About Me

Find out more about me here.

13 December 2017

It's Time to Take Place out of Politics

FiveThirtyEight has a cool, ongoing podcast series on gerrymandering. It's gotten me thinking about an underlying issue that everyone seems to take for granted and no one I've heard is questioning. Namely, our entire representative democracy is based on geography; that is, we are represented based on where we live instead of (or even in addition to) our political ideology, social identities, etc. That's not to say that politics, identity, etc. aren't a part of electoral politics; it's just that those things are all mediated (inefficiently, I would argue) through place.

Undoubtedly, the central role of place in our democracy is owed to the technological limitations of colonial America. Moreover, land (and thus place) mattered in agrarian society in a way that it longer does in a post-industrial society. Place, then, is a decidedly 18th-century solution to representative democracy that simply no longer represents the people of the 21st century. I've written around this idea previously.

One reason that place has persisted is that place can quite easily be exploited by those with terrible intentions. For example, "state's rights" (i.e. regional autonymy) was invoked as a defense for first slavery and later Jim Crow discrimination. Another example is calls for "local control" as a defense for segregation in school districts.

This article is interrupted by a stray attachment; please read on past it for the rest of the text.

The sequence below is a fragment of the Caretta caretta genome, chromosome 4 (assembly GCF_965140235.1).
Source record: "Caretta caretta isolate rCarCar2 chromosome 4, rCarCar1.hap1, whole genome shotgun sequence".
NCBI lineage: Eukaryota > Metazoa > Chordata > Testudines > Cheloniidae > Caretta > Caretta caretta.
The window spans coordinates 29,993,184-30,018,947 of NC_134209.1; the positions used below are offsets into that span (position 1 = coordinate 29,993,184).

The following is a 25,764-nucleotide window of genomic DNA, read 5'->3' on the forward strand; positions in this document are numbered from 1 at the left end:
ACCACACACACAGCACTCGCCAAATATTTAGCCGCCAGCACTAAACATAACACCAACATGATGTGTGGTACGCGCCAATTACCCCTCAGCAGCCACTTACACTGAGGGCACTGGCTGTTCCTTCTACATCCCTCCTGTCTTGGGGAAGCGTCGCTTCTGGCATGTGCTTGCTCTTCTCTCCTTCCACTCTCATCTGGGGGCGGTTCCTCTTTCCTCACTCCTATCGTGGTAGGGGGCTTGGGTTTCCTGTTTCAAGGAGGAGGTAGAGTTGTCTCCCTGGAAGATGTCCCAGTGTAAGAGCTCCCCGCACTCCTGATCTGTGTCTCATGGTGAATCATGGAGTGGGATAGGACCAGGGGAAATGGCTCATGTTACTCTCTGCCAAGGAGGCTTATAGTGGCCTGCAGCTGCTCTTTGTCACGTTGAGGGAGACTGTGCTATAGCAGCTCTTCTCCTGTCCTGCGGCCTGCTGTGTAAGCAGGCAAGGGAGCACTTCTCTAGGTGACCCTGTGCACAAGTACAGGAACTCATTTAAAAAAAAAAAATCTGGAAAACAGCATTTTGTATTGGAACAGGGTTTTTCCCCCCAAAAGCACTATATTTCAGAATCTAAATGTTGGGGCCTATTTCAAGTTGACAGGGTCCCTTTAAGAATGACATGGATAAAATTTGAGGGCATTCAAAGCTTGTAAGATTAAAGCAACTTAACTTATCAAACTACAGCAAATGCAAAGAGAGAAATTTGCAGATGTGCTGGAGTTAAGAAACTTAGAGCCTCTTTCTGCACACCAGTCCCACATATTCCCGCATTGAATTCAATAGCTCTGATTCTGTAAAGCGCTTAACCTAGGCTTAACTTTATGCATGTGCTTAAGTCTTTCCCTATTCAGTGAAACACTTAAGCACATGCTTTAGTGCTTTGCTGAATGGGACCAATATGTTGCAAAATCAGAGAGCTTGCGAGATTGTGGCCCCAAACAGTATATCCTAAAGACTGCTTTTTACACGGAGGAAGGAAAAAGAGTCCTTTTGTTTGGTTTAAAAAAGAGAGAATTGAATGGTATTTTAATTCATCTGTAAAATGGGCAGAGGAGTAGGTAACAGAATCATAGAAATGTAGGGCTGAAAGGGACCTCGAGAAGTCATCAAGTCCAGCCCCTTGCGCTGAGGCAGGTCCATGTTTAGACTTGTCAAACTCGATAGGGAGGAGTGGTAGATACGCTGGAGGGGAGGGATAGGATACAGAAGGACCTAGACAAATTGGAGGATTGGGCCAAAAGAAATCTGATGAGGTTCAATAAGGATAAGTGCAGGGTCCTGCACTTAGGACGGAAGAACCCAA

A term that shows up in the podcasts (which I assume is from the political science literature) is "natural political geography." The basic idea is that people "naturally" sort themselves by place, most importantly by conservative/Republican and progressive/Democrat. In other words, it's not so much that people on the coasts have convinced each other over time to become liberal and that people in the "flyover states" have convinced each other over time to become conservative; instead, it's that people have been more likely to move to specific regions, states, cities, and neighborhoods where people already share their ideology. (Incidentally, sociology has long known of the structural sorting that happens for race and class.) However, there is nothing "natural" about people choosing to live by those with politics that are similar to their own or, more accurately, choosing not to live among those who are politically intolerant to them. If this phenomenon does indeed exist, it is at least in part a response to the fact that we do politics via place.

Our current set of political issues are not bounded. They include structural concerns over race, class, gender, sexuality, etc. We need an electoral system that acknowledges this. Moreover, the problems that SCoTUS is currently considering in Gill v. Whitford, including "packing and cracking," are created by our insistence on place and could be remedied if we admit that we don't live in that world anymore.

No comments:

Post a Comment